Deborah Yaffe

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By Deborah Yaffe, Jan 2 2017 02:00PM

Happy new year, Janeites! For us fans of Jane Austen, 2017 is a big year, the biggest since – well, since 2013, when we celebrated the bicentenary of the publication of Pride and Prejudice, still Austen’s most popular work.


This year, we have an altogether more melancholy occasion to mark – the two hundredth anniversary of Austen’s death, on July 18, 1817, at the all-too-young age of forty-one. (Depending how you count, it may also be the bicentenary of Northanger Abbey and Persuasion, published together in a three-volume set that appeared in December 1817 with a title-page publication date of 1818.)


Across the planet, and especially in Austen’s home country of England, Austen fans will celebrate her life and mourn her death at balls, exhibits, lectures, conferences and festivals. Our shelves will creak under the weight of Austen-related books published to coincide with the anniversary. And in Britain, wallets will fill up with Austen-embellished currency. We may even get to see a new Austen movie.


An unscientific, and undoubtedly incomplete, sampling of what’s ahead:

By Deborah Yaffe, Oct 20 2016 01:00PM

By the time you read this, I’ll be on my way to Washington, D.C., to attend the Jane Austen Society of North America’s thirty-eighth Annual General Meeting, known to all as the AGM. As usual, my reaction can be summed up in a single word: squeeee!


This will be my ninth AGM – and, curiously enough, the third I’ve attended that focuses on Emma, which celebrates its publication bicentennial this year. (Thus our theme: “Emma at 200: No One But Herself.”)


JASNA’s weekend-long AGMs are always delightful mixtures of the serious (lectures by distinguished Austen scholars); the not-so-serious (craft workshops, Austen-related retail therapy); and the purely social (reunions with those Janeite friends you only see at conferences). It’s the only place I feel completely unironic wearing my Jane Austen earrings, my Jane Austen pendant, my Jane Austen wristwatch and my Regency feathered headdress, all of them purchased at previous AGMs.


This year I’ve got my eye on a session with the creators of the adorable Cozy Classics board books (Emma in twelve words!), and I’m counting on spending one morning visiting the Folger Shakespeare Library’s much-praised exhibition “Will & Jane: Shakespeare, Austen, and the Cult of Celebrity.” Plus, I just may engage in a bit of additional retail therapy. Because you can never have too many Jane Austen earrings.


By Deborah Yaffe, Jan 1 2015 02:00PM

Jane Austen isn't just everywhere; she's all the time.


After a busy year celebrating Mansfield Park's two hundredth anniversary, Janeites from Copenhagen to Canberra are gearing up for what some consider to be the bicentennial of Emma, which hit the streets in December 1815 but bears a title page announcing it as an 1816 publication.


It would be daunting, if not impossible, to list every Jane Austen ball, conference, summer course, festival and tea party scheduled worldwide for 2015. So herewith just a smattering--one for each month, to give you a taste of the riches this year will bring. Would that I could attend them all. . .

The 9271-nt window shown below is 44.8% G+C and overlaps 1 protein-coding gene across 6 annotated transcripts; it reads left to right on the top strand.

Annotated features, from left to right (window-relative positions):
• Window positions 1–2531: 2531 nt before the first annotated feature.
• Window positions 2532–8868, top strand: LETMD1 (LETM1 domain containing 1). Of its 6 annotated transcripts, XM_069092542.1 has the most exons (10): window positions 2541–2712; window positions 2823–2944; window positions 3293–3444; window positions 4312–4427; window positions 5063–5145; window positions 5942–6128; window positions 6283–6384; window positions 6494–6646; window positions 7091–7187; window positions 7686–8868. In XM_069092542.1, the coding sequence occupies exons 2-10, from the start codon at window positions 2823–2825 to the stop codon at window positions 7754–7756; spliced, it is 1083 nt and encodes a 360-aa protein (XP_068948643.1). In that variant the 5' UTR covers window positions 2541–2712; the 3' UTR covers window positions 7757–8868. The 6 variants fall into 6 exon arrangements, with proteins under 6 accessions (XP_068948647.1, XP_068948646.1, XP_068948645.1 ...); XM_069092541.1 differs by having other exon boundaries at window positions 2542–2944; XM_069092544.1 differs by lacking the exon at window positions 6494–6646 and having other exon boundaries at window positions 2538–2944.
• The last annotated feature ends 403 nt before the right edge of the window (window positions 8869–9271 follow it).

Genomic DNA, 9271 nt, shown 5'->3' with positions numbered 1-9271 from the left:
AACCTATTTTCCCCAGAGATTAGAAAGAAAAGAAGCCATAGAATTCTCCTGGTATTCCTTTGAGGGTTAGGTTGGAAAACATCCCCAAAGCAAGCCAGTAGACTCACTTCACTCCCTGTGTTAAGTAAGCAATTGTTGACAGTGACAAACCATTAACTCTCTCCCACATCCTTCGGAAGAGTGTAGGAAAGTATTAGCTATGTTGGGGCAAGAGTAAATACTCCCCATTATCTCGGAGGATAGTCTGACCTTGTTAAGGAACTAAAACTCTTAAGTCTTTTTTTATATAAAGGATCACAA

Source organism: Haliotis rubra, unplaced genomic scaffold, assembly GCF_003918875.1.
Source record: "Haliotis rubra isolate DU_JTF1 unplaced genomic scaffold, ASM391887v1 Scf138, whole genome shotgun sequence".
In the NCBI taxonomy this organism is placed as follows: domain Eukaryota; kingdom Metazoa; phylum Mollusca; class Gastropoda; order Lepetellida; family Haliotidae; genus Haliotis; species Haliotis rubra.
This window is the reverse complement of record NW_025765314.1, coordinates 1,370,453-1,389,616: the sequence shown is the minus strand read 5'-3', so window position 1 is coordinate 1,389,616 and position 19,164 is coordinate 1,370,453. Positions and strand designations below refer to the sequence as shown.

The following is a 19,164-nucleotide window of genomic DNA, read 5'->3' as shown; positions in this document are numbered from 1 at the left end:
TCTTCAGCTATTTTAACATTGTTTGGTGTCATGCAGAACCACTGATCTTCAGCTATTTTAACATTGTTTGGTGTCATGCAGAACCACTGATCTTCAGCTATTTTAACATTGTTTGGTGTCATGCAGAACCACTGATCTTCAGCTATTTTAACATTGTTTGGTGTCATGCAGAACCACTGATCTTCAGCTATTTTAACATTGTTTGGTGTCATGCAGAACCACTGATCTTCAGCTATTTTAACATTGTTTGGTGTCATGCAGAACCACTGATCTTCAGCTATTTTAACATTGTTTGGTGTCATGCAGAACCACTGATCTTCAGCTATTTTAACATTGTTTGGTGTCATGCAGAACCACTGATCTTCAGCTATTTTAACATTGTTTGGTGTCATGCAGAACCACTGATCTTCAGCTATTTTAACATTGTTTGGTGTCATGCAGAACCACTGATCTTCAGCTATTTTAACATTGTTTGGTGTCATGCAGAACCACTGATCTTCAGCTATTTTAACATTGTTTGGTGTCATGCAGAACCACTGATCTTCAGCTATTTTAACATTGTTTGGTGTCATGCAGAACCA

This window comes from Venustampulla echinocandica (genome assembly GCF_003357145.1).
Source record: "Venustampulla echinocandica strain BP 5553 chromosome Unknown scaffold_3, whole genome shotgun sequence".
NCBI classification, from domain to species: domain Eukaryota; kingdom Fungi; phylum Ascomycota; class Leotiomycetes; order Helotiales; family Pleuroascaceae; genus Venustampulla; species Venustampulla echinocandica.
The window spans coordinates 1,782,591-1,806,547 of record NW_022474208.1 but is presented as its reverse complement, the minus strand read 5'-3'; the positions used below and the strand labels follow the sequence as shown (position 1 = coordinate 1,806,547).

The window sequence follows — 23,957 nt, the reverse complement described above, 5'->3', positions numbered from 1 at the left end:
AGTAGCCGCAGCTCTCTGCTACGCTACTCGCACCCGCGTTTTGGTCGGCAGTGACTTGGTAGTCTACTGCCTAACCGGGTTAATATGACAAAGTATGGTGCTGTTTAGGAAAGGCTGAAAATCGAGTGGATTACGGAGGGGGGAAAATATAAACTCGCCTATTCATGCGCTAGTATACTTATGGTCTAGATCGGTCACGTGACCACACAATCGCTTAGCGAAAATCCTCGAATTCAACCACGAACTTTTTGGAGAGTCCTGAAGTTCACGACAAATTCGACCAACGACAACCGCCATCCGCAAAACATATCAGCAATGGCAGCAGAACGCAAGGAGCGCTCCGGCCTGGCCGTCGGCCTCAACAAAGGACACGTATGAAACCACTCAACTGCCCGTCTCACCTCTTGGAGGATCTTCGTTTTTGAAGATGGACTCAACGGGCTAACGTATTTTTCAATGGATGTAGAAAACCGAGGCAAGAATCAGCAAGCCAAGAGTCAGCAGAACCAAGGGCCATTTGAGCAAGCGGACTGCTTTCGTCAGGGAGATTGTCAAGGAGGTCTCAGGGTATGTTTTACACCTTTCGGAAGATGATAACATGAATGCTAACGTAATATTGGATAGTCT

By Deborah Yaffe, Oct 16 2014 01:00PM

When you’re an Austen geek, you’re an Austen geek.


One of my favorite breakout sessions from the just-concluded Jane Austen Society of North America conference focused on how successive editors of Mansfield Park handled six contested passages.


Two editions of MP were printed in Austen's lifetime, and we know that Austen made changes between the 1814 and 1816 versions. But whether all the changes in the 1816 edition reflect her choices, rather than printers’ errors or the intervention of other hands, is an open question.


In his presentation, the admirably lucid Peter Sabor of McGill University parsed the subtle differences of tone and nuance between “an usual noise” and “unusual noise,” or “received an affectionate smile” and “revived an affectionate smile.”


Examining the work of six different scholarly editors working between 1923 and 2005, Sabor seemed to prefer editions that hewed as closely as possible to either the 1814 or the 1816 MP and that kept creative editorial interpolations to a minimum. He reserved his greatest scorn for editors who failed to flag their own changes, leaving readers no way to tell that Jane Austen wrote “and talked to” rather than “and talked to him.”


I found it all utterly fascinating. But if you’re thinking “who cares?” – well, I guess you’re not an Austen geek.



By Deborah Yaffe, Oct 13 2014 01:00PM

I’m back home after four whirlwind days at the Jane Austen Society of North America’s Annual General Meeting – held this year in Montreal – which focused on the tantalizing, fascinating Mansfield Park, as fresh today as when it was published exactly two centuries ago.


JASNA AGMs encompass many pleasures: seeing old friends and making new ones; admiring Regency gowns that seem to grow more elaborate and beautiful each year; and cruising the Emporium for the latest Austeniana (this year’s find: the Jane Austen-shaped cookie cutter!)


But at its heart the AGM is a weekend-long conversation about the author we all love, and every year I hear something that makes me think about Austen in a new way.


Herewith just eight of the countless provocative, touching, hilarious or enlightening somethings I heard at this year’s AGM:


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